Wealthy dad gets 15 months for bribing his kids' way into elite universities

The prison term was the longest yet in Operation Varsity Blues case involving 57 defendants

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A wealthy father nabbed in the Operation Varsity Blues college admissions scandal was hit Wednesday with 15 months in federal prison for paying hefty bribes to get his children into elite universities —marking the stiffest sentence yet handed down in the case.

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John Wilson, who heads a Massachusetts private equity firm, rolled the dice in front of a jury and was convicted in October of bribery, fraud and conspiracy for forking over $1.2 million to get his three kids into college by pretending they were Division I athletes.

Investor John Wilson, left, arrives at federal court in Boston with his wife Leslie, in April 2019,  to face charges in a nationwide college admissions bribery scandal. 

Investor John Wilson, left, arrives at federal court in Boston with his wife Leslie, in April 2019,  to face charges in a nationwide college admissions bribery scandal.  (AP Photo/Charles Krupa, File)

Wilson was found guilty alongside co-defendant Gamal Abdelaziz — the only two parents charged in the case to take their chances at trial. 

Abdelaziz was sentenced earlier this month to one year and one day in federal prison for paying $300,000 to get his daughter into USC by falsely claiming she was a star basketball player.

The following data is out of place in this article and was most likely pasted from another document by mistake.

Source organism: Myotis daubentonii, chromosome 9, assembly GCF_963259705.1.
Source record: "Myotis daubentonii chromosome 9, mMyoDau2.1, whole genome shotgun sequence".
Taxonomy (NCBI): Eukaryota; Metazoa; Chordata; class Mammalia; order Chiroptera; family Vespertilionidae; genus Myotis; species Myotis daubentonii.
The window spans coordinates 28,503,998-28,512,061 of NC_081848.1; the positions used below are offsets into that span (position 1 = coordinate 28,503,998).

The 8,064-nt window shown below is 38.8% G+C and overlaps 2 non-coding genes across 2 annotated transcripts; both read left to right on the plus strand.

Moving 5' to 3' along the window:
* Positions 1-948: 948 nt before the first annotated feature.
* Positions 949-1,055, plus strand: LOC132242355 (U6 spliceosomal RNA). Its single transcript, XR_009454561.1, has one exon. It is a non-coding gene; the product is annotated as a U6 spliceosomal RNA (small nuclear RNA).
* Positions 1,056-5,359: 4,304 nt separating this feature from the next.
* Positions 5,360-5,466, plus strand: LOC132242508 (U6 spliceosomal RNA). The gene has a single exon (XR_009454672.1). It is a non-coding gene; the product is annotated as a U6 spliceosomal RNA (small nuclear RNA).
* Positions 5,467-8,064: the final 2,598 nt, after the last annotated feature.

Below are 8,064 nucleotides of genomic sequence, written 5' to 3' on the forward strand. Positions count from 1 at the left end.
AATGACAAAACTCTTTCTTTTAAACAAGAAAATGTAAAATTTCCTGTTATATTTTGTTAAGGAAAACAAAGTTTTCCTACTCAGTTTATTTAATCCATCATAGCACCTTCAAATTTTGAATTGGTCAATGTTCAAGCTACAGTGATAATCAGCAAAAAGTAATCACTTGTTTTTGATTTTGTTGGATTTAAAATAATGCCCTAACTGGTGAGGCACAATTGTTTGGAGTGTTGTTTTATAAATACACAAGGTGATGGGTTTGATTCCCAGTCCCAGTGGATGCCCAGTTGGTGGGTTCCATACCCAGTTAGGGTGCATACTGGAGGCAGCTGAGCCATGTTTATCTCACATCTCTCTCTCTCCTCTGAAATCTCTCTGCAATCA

U.S. District Judge Nathaniel Gorton in Boston handed down both sentences. 

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Wilson, the founder of Hyannis Port Capital, got less than the 21 months that Assistant U.S. Attorney Ian Stearns argued for in court filings, citing the size of the bribe and his more extensive involvement in the scheme. 

His lawyer, Michael Kendall, said he planned to appeal.

Gamal Abdelaziz, left, and John Wilson.

Gamal Abdelaziz, left, and John Wilson. (Jessica Rinaldi/The Boston Globe via Getty Images)

Wilson, a former Staples executive, paid $200,000 to falsely brand his son as a University of Southern California water polo recruit and another $1 million to secure his twin daughters’ admissions into Harvard and Stanford.

Prosecutors argued in court papers that Wilson has shown no remorse for his conduct. "Wilson’s failure to accept responsibility remains strident, and his brazen disregard for the truth continues," wrote Stearns.

The prosecutor pointed to a secretly recorded phone call between Wilson and Rick Singer, the admissions consultant at the center of the scheme, in which the pair discussed a plan to get his second daughter into Stanford by pretending she’s a sailor. 

Wilson laughed when Singer said that the coach couldn’t do it because "he actually has to recruit some real sailors."

Lawyers for the two dads argued at trial that they thought they were making legitimate donations and had no idea that Singer was using their payments as bribes or faking their children’s athletic credentials.
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Wilson and Abdelaziz are among nearly 60 people charged in the sprawling case that ensnared parents, coaches and athletic directors at some of the country’s top schools.

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More than 30 parents have pleaded guilty — including "Desperate Housewives" star Felicity Huffman, "Full House" actress Lori Loughlin and Loughlin’s designer husband, Mossimo Giannulli.

Huffman got 14 days in prison, Loughlin two months and her husband five months.

The Associated Press and Reuters contributed to this report.